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Another Indian firm under fire for shoddy clinical trials work

LONDON/MUMBAI (Reuters) - Another Indian clinical research organisation, Quest Life Sciences of Chennai, is in trouble over defective trials work, including manipulation of heart readings, according to a warning issued by the World Health Organization.

Pharmaceutical tablets and capsules in foil strips are arranged on a table in this picture illustration taken in Ljubljana September 18, 2013. REUTERS/Srdjan Zivulovic/Files

The action by the United Nations health agency follows an earlier scandal at GVK Biosciences, which resulted in approvals for hundreds of generic drugs being withdrawn in Europe.

The European Medicines Agency (EMA) is also evaluating the situation at Quest with the WHO and the U.S. Food and Drug Administration (FDA).

India’s drug industry, a source of cheap generic medicines to countries worldwide, has been tarnished in recent years by a series of quality problems at various companies, including manufacturing and clinical data shortfalls.

In the case of Quest, the WHO said there had been “critical” lapses in a trial of HIV drugs, including the fact that two-thirds of patients’ electrocardiograms (ECGs) turned out to be duplicates.

“Subject details ... and dates had been changed by the company, in the majority of cases, to make the ECGs appear as if they were from each of the different subjects,” it said.

The WHO inspectors also criticised the standard of record-keeping in the trial, including apparent attempts to hide documents from inspectors.

The WHO, which checks on medicines used by U.N. agencies like UNAIDS and UNICEF, issued a "notice of concern" to Quest last week. (here)

Joseph Kamlesh, Quest’s head of operations, told Reuters the issue was isolated and could not be compared with the problems at GVK, which concerned multiple regulators.

“We expect this issue will be resolved in six months. We have not lost any contracts or clients,” he said.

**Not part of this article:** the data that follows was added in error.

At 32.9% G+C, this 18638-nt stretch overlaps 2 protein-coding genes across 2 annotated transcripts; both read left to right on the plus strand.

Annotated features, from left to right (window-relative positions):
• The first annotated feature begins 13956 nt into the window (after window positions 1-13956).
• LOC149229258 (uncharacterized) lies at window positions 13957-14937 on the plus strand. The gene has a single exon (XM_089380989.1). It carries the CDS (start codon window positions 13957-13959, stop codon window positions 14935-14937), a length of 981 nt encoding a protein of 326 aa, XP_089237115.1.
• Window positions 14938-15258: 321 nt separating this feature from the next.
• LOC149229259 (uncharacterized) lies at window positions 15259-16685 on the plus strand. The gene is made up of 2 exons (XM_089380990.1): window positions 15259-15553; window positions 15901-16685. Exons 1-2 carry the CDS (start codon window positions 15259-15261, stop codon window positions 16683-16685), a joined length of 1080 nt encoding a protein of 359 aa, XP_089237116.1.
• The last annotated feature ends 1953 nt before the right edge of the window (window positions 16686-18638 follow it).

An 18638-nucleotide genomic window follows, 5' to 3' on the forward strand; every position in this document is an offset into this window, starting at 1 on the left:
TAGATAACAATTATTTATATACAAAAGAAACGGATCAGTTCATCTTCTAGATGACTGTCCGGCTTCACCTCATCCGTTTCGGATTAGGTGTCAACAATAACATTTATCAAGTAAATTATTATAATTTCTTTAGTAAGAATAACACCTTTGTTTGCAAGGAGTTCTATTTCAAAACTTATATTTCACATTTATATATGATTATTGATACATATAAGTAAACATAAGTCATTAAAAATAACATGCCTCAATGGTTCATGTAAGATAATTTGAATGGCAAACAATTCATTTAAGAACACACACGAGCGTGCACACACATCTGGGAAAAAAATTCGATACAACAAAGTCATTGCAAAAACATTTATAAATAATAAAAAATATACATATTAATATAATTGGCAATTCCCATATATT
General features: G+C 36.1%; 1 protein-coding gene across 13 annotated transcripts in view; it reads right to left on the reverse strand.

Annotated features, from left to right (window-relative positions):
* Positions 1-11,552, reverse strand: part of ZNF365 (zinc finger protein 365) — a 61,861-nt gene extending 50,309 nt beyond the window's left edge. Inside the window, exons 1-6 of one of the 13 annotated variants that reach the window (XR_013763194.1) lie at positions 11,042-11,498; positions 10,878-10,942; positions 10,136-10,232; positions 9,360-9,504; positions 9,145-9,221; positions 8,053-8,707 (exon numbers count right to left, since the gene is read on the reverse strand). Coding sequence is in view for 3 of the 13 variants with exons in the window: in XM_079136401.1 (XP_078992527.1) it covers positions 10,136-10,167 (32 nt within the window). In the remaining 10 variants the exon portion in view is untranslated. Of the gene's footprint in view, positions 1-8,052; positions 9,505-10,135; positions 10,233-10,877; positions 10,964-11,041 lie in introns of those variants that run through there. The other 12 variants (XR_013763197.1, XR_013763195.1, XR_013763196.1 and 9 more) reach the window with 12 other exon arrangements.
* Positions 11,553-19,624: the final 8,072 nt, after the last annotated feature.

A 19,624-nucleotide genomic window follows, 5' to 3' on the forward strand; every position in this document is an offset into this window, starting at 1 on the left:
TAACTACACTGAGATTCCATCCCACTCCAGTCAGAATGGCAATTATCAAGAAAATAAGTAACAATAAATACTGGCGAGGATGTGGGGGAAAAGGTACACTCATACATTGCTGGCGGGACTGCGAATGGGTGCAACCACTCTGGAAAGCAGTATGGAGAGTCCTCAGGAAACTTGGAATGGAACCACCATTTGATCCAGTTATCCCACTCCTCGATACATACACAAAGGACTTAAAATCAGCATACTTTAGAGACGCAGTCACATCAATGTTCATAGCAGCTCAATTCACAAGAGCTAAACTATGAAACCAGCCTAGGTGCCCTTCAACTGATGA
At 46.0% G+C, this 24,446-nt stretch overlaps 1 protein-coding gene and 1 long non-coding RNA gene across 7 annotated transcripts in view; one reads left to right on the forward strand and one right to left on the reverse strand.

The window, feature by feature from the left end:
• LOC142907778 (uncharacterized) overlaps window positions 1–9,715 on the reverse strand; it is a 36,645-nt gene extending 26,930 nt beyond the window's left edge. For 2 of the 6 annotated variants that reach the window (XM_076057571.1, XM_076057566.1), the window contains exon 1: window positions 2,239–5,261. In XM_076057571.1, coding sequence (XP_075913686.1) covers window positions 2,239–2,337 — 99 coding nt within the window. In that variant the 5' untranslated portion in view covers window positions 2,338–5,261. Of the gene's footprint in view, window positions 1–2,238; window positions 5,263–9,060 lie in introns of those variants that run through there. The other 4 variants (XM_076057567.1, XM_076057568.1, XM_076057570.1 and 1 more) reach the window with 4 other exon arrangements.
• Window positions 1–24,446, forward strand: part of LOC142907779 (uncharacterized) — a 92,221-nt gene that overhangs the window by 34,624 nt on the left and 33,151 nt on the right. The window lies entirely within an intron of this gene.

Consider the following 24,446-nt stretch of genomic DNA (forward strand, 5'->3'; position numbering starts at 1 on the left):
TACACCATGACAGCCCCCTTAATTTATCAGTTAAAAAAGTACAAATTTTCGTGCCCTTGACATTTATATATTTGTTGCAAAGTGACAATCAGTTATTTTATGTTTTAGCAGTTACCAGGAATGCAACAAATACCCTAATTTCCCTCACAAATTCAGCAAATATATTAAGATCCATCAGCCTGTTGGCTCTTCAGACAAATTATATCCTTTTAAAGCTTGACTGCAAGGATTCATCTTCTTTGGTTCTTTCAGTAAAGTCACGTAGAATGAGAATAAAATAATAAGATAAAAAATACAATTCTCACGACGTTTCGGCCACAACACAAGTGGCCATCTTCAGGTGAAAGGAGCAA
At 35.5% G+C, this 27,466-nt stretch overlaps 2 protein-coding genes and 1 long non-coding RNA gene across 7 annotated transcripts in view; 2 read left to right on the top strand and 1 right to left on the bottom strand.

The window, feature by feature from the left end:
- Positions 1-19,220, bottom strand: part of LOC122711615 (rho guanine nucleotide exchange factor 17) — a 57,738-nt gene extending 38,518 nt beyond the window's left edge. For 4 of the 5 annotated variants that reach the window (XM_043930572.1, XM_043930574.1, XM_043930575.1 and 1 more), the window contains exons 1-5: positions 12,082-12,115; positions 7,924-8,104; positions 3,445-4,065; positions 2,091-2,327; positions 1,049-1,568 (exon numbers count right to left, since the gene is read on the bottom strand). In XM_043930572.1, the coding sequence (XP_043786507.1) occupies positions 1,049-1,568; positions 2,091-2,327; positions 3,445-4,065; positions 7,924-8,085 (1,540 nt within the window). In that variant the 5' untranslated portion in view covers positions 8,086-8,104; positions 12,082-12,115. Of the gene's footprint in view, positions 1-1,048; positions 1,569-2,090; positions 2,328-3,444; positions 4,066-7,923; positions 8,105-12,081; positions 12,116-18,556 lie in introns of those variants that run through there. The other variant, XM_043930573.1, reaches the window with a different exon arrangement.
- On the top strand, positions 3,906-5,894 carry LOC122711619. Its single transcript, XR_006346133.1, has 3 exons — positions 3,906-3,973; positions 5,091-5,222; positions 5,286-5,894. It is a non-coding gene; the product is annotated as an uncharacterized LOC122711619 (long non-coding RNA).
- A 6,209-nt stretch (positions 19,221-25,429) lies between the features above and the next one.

Quest has around 100 clients that it serves on and off, but for the past two to three years it has been working for 25 companies, he added.

Its work has been used to support drug applications in Europe, the United States, Australia, Russia, South Africa and the Philippines, according to its website.

Kamlesh said that since the WHO’s surprise audit of its facilities last October, it had also been visited by U.S., British and Spanish regulators.

“The FDA has cleared our plant after making some initial observations, while the Spanish and UK authorities are yet to issue a final response,” he said.

An EMA spokeswoman said both Spanish and British officials had found issues at Quest, and EU regulators were now working to identify the limited number of drugs approved in Europe using Quest data to see if further action was needed.

Quest’s trial of HIV drugs was carried for India’s Micro Labs, which was itself the subject of a WHO “notice of concern” in 2014. Micro Labs officials were not immediately available.

The Indian pharmaceutical contract research market is expected to reach $1 billion in 2016, from $485 million in 2012, according to consultants Frost & Sullivan. But some executives fear it could be undermined by reputational issues.

Editing by Keith Weir and David Evans